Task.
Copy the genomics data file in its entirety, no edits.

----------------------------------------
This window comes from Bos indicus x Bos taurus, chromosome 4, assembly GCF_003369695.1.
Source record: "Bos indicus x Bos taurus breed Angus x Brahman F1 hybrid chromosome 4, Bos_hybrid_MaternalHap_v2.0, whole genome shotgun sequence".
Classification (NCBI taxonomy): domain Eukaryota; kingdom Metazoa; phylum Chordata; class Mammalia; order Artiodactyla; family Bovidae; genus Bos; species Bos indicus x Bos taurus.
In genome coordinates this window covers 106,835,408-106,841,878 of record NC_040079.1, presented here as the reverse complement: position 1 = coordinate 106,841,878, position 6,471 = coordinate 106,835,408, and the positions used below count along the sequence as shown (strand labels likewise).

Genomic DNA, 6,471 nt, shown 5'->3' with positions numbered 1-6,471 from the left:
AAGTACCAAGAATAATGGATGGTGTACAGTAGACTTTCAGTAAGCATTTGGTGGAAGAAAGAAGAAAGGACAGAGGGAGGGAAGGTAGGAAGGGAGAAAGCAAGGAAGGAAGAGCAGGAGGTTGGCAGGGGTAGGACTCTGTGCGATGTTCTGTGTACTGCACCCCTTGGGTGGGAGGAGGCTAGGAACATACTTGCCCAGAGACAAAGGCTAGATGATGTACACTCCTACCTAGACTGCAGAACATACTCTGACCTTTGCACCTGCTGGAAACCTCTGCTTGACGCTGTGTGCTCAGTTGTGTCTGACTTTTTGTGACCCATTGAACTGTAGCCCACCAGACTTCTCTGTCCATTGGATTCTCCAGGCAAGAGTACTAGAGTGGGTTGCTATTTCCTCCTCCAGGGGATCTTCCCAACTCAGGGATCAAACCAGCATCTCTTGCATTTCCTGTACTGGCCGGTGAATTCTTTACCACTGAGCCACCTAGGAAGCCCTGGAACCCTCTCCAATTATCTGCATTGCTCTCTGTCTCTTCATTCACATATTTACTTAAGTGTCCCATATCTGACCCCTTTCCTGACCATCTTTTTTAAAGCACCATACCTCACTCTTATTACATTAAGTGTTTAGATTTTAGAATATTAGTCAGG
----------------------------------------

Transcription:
This window comes from Bos indicus x Bos taurus, chromosome 4, assembly GCF_003369695.1.
Source record: "Bos indicus x Bos taurus breed Angus x Brahman F1 hybrid chromosome 4, Bos_hybrid_MaternalHap_v2.0, whole genome shotgun sequence".
Classification (NCBI taxonomy): domain Eukaryota; kingdom Metazoa; phylum Chordata; class Mammalia; order Artiodactyla; family Bovidae; genus Bos; species Bos indicus x Bos taurus.
In genome coordinates this window covers 106,835,408-106,841,878 of record NC_040079.1, presented here as the reverse complement: position 1 = coordinate 106,841,878, position 6,471 = coordinate 106,835,408, and the positions used below count along the sequence as shown (strand labels likewise).

Genomic DNA, 6,471 nt, shown 5'->3' with positions numbered 1-6,471 from the left:
AAGTACCAAGAATAATGGATGGTGTACAGTAGACTTTCAGTAAGCATTTGGTGGAAGAAAGAAGAAAGGACAGAGGGAGGGAAGGTAGGAAGGGAGAAAGCAAGGAAGGAAGAGCAGGAGGTTGGCAGGGGTAGGACTCTGTGCGATGTTCTGTGTACTGCACCCCTTGGGTGGGAGGAGGCTAGGAACATACTTGCCCAGAGACAAAGGCTAGATGATGTACACTCCTACCTAGACTGCAGAACATACTCTGACCTTTGCACCTGCTGGAAACCTCTGCTTGACGCTGTGTGCTCAGTTGTGTCTGACTTTTTGTGACCCATTGAACTGTAGCCCACCAGACTTCTCTGTCCATTGGATTCTCCAGGCAAGAGTACTAGAGTGGGTTGCTATTTCCTCCTCCAGGGGATCTTCCCAACTCAGGGATCAAACCAGCATCTCTTGCATTTCCTGTACTGGCCGGTGAATTCTTTACCACTGAGCCACCTAGGAAGCCCTGGAACCCTCTCCAATTATCTGCATTGCTCTCTGTCTCTTCATTCACATATTTACTTAAGTGTCCCATATCTGACCCCTTTCCTGACCATCTTTTTTAAAGCACCATACCTCACTCTTATTACATTAAGTGTTTAGATTTTAGAATATTAGTCAGG